Diagenesis of archaeological bone and tooth

Christopher Kendall, Anne Marie Høier Eriksen*, Ioannis Kontopoulos, Matthew J. Collins, Gordon Turner-Walker

*Corresponding author for this work

Research output: Contribution to journalReview articlepeer-review


An understanding of the structural complexity of mineralised tissues is fundamental for exploration into the field of diagenesis. Here we review aspects of current and past research on bone and tooth diagenesis using the most comprehensive collection of literature on diagenesis to date. Environmental factors such as soil pH, soil hydrology and ambient temperature, which influence the preservation of skeletal tissues are assessed, while the different diagenetic pathways such as microbial degradation, loss of organics, mineral changes, and DNA degradation are surveyed. Fluctuating water levels in and around the bone is the most harmful for preservation and lead to rapid skeletal destruction. Diagenetic mechanisms are found to work in conjunction with each other, altering the biogenic composition of skeletal material. This illustrates that researchers must examine multiple diagenetic pathways to fully understand the post-mortem interactions of archaeological skeletal material and the burial environment.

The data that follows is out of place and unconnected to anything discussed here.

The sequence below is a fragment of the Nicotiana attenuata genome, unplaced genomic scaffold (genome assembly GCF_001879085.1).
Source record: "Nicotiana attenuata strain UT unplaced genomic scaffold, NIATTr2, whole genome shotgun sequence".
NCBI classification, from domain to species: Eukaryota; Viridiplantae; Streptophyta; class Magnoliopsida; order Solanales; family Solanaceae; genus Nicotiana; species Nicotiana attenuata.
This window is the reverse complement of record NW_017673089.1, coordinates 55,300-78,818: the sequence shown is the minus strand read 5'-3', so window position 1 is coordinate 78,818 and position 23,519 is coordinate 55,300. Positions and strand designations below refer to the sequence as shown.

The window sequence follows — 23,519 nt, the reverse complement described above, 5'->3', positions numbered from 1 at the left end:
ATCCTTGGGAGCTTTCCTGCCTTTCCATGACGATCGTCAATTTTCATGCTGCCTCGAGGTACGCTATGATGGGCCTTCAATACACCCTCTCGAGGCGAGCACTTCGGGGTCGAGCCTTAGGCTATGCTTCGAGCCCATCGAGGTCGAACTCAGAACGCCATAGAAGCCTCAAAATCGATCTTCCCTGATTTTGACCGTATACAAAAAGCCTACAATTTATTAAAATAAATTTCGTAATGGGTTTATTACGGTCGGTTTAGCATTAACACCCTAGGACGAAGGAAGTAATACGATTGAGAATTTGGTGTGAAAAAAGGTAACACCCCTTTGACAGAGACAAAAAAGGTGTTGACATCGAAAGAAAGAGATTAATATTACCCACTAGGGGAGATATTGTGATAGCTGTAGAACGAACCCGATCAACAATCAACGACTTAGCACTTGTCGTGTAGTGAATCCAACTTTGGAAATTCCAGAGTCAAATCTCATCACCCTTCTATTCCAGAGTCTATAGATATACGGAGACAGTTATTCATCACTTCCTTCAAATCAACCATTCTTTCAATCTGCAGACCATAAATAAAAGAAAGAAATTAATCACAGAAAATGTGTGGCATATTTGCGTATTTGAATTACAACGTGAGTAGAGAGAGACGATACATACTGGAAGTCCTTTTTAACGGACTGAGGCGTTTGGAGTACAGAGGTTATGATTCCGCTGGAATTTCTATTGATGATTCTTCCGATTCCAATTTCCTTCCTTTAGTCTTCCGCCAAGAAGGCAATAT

Original languageEnglish
Pages (from-to)21-37
Number of pages17
JournalPalaeogeography palaeoclimatology palaeoecology
Early online date20 Nov 2017
Publication statusPublished - 1 Feb 2018

Bibliographical note

© 2017 Elsevier B.V. This is an author-produced version of the published paper. Uploaded in accordance with the publisher’s self-archiving policy.


  • Ancient DNA
  • Bioerosion
  • Bone diagenesis
  • Collagen
  • Environment
  • Hydroxyapatite

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